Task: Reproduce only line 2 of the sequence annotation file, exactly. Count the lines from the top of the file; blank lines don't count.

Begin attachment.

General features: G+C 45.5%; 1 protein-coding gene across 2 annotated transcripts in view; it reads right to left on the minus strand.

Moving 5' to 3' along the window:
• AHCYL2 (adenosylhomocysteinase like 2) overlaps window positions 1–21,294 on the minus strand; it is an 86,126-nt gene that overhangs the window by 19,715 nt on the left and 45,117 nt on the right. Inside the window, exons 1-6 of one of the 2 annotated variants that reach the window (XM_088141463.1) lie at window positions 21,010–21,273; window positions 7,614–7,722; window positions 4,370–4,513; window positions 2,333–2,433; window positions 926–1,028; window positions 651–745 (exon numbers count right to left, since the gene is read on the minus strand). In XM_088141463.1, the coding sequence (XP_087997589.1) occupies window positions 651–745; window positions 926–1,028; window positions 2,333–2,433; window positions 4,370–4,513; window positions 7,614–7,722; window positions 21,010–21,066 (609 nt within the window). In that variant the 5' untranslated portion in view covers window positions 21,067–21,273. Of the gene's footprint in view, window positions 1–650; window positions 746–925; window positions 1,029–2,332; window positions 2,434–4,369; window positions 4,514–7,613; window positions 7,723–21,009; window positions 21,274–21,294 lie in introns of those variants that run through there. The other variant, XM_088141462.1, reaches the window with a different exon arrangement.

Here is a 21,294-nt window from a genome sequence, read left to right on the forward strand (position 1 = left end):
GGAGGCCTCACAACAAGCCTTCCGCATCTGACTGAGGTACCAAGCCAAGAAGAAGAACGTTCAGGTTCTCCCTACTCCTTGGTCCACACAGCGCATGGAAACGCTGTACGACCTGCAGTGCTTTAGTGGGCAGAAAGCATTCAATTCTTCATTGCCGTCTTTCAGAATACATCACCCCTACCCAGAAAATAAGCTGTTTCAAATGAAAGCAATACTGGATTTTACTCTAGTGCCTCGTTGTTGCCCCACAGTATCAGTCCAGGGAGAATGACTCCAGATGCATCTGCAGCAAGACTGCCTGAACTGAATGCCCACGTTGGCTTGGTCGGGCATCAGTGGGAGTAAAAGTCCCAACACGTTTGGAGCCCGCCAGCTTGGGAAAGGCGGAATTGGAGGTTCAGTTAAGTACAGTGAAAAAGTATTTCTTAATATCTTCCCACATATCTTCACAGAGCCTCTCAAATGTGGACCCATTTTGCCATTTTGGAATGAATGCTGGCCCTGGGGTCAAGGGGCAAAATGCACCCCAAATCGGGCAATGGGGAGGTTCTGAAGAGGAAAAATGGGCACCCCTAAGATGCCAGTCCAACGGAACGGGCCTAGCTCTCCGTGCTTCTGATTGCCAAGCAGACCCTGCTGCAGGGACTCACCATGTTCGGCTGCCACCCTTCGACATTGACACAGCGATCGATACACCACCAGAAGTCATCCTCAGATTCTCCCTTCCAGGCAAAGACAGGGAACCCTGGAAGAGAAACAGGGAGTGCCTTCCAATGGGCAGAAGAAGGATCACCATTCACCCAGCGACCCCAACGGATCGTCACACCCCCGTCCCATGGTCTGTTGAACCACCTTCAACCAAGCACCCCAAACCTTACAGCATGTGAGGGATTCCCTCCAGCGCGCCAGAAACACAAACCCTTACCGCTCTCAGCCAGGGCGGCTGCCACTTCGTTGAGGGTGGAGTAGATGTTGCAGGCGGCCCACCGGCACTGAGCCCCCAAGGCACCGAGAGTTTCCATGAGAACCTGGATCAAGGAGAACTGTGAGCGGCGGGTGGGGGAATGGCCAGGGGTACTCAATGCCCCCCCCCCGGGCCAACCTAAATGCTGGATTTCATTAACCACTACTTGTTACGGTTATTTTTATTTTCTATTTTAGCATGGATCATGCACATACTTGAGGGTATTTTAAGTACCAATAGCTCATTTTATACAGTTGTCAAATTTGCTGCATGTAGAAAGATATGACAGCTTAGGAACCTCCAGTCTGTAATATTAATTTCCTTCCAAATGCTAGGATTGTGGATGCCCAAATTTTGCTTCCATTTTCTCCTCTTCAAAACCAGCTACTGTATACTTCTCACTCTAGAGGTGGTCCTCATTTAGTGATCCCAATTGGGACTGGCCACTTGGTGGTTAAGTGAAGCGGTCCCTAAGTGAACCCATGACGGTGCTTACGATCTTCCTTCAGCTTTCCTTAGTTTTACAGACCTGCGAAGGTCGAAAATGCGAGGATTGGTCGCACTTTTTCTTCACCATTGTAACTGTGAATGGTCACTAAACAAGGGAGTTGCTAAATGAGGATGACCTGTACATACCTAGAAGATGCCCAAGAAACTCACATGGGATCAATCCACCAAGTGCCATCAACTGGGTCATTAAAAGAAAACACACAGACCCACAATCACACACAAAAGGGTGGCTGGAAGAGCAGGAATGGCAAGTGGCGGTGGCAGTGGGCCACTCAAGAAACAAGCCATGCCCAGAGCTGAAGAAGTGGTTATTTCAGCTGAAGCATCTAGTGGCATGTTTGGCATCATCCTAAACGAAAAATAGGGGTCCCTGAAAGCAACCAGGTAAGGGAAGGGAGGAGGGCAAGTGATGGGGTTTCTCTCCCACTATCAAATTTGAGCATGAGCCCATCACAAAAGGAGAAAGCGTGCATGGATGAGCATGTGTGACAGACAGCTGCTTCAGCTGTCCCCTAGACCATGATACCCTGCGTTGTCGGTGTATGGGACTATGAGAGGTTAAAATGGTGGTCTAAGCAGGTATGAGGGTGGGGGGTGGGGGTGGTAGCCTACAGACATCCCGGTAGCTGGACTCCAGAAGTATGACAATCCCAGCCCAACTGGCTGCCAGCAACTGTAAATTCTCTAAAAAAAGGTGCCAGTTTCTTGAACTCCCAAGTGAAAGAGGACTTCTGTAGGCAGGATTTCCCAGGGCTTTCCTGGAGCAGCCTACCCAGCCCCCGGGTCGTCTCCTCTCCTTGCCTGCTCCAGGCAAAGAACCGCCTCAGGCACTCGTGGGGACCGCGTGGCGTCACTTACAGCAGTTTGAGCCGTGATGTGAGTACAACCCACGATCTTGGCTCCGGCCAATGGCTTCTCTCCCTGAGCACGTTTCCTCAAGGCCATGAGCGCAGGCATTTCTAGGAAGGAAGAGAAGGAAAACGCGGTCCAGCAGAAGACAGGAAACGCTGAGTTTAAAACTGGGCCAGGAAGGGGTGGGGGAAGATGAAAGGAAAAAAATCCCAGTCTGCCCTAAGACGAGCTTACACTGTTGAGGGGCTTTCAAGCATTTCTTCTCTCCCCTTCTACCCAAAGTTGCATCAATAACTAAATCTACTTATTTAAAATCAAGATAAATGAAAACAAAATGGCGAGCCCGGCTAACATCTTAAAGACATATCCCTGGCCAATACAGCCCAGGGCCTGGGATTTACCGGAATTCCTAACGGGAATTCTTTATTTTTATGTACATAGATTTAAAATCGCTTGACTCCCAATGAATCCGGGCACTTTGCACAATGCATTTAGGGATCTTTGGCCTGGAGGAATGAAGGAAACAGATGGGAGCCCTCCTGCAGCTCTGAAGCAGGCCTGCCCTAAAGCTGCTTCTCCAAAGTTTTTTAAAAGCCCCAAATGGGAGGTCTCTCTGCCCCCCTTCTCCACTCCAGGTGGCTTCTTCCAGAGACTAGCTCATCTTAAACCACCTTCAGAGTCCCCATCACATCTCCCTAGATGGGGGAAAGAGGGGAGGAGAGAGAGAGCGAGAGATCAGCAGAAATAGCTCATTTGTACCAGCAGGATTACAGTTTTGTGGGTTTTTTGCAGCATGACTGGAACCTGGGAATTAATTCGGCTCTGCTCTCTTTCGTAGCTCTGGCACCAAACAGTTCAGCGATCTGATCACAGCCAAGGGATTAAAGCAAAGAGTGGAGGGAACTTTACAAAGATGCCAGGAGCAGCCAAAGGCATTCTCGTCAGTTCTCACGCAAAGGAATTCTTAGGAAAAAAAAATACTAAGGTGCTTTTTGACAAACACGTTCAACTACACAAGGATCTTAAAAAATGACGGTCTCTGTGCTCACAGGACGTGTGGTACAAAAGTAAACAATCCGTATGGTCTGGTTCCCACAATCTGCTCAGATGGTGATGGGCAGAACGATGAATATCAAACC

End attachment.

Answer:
Moving 5' to 3' along the window: